With only 10 working days left in the Federal Employees Group Life Insurance open enrollment period, federal workers have been given an unusual warning -- from an unusual source -- about FEGLI premiums. This is the first time in about nine years that workers have had a chance to increase their coverage.

What's unusual about the "don't get ripped off" by FEGLI warning is its source.

The alert wasn't issued by private-sector insurance companies seeking more of the lucrative term life business of millions of civil servants.

Instead, the check-your-wallet warning comes from none other than Rep. John L. Mica (R-Fla.), former chairman of the House civil service subcommittee. That subcommittee, of the House Government Reform and Oversight Committee, has jurisdiction over the federal life insurance program. The program is run by the Office of Personnel Management. The government pays a fee to Metropolitan Life Insurance Co. to handle claims.

Mica, who moved to another subcommittee chairmanship this year, says many federal workers can get comparable coverage at a lower cost from any of a half-dozen competing private-sector insurers. His "Buyer Beware!" flier, distributed to congressional offices this week, compared FEGLI premiums with those offered by two private insurers. Mica said House rules prevent him from naming the companies. But any federal employee who checks out "insurance" in the Yellow Pages can find established firms offering term life coverage.

Although the warning comes from a high-ranking member of Congress, insurance companies -- especially those in the Washington area eager to play show-and-tell with Uncle Sam -- must be delighted with it.

Mica and many other Republican members of Congress have long sought to have more outside competition in the life insurance program. Mica's flier said "it is incredible that after 45 years of a single product monopoly in term life insurance, OPM can't offer the 2.7 million federal and postal employees and 2.2 million civilian retirees competitively priced life insurance premiums and readily available life insurance products."

Mica says OPM "derailed my efforts at life insurance reform in favor of conducting a study. What they found is that you want something better. You have until the end of the month. Take it from me, you don't have to wait for an OPM study to get a better offer from private markets."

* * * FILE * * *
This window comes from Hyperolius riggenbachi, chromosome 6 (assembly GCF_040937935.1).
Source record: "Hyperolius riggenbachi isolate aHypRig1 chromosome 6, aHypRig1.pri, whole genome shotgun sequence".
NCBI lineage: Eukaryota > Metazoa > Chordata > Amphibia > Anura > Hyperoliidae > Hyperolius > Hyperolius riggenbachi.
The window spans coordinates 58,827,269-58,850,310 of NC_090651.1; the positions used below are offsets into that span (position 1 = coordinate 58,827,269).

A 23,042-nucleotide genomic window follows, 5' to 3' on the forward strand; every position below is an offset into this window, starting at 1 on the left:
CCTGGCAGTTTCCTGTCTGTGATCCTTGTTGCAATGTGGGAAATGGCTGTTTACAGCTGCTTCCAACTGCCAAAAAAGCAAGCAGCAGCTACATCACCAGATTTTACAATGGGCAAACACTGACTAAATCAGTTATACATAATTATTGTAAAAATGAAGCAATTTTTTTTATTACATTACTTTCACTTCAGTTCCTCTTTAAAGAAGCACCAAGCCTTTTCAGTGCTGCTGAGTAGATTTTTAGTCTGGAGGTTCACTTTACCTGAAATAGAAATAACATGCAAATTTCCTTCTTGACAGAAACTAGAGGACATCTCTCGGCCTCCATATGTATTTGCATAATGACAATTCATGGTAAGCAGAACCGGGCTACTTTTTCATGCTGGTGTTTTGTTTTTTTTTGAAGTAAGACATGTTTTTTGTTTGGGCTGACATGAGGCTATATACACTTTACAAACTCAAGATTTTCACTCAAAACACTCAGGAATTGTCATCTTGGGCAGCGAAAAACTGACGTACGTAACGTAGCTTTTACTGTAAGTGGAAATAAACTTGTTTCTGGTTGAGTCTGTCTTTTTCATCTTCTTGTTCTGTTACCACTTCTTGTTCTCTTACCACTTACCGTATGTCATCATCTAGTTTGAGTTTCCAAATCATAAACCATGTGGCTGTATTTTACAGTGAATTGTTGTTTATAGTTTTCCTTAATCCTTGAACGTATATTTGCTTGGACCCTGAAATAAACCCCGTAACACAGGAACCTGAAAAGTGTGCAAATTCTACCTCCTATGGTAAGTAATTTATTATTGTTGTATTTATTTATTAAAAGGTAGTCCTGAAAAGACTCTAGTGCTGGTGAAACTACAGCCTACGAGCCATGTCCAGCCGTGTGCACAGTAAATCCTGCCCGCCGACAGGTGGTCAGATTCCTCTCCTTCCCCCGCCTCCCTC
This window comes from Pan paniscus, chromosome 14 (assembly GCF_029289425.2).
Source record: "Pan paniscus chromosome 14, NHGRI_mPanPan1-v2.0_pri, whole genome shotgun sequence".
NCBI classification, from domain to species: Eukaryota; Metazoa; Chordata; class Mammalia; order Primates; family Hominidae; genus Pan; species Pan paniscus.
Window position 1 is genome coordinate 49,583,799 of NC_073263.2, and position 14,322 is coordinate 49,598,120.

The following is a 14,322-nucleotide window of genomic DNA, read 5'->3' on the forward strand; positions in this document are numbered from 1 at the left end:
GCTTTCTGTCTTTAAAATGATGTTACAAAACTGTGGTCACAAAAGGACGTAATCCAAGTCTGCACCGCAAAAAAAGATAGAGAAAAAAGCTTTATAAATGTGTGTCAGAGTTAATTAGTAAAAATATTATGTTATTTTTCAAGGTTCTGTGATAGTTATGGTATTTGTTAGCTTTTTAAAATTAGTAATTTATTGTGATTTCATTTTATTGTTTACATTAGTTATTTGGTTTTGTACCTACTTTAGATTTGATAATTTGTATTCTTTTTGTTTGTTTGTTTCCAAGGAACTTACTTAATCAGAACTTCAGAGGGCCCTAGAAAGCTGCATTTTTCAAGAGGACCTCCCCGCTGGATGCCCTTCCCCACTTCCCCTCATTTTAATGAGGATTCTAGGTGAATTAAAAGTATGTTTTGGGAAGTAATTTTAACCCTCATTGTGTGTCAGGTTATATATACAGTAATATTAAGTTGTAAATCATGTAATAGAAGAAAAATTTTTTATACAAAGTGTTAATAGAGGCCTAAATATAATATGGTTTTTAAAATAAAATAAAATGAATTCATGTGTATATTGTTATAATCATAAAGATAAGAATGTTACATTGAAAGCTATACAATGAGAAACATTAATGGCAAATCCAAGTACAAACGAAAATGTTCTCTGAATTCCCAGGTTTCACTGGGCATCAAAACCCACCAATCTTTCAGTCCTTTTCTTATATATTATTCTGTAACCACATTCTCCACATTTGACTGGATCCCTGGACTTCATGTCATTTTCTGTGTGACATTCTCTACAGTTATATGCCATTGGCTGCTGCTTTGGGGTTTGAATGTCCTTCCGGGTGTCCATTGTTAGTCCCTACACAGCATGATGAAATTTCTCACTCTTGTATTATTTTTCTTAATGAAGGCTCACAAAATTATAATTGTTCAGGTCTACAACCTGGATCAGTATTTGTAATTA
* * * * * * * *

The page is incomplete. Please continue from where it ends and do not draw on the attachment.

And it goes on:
In the examples cited by Mica, private insurers offer biweekly rates that can save workers from 1 cent to 13 cents per $1,000 of coverage.

Long-Term Care

Mica's warning goes beyond life insurance premiums. It also was designed to emphasize what happens, according to GOP members of Congress, when the government runs a benefits program.

Republicans and Democrats each want a long-term care insurance program for federal workers and retirees.

Democrats want OPM to negotiate premiums and benefits. Republicans want the marketplace -- competition among insurers -- to set levels of premiums and benefits. Each side claims a victory by the other would mean higher rates or an inferior product for workers and retirees.

Mica's salvo at the life insurance program is clearly designed to illustrate his belief that private competition means a better deal. A union official who tangled with Mica when he was chairman of the civil service subcommittee, says the warning was motivated more by "his vendetta against OPM . . . than any concern about insurance premiums."

FEGLI is a real value for workers who otherwise can't get life insurance. But many experts say its premiums are too high for younger and middle-age workers with healthy lifestyles.

FAA Bargaining

Monday's column noted that lawyers (and key support staff members) in the chief counsel's office of the Federal Aviation Administration had picked the American Federation of State, County and Municipal Employees as their bargaining agent. The FAA has been freed from many civil service constraints and can now bargain over pay as part of a new "core compensation" system.

The FAA's administrator recently assured agency employees, in writing, that none of them would suffer or take a pay cut because of the core compensation program. But the lawyers realized that there could be a different plan and a different administrator in the future. That's why they decided to unionize now.

Mike Causey's e-mail address is causeym@washpost.com

Thursday, June 17, 1999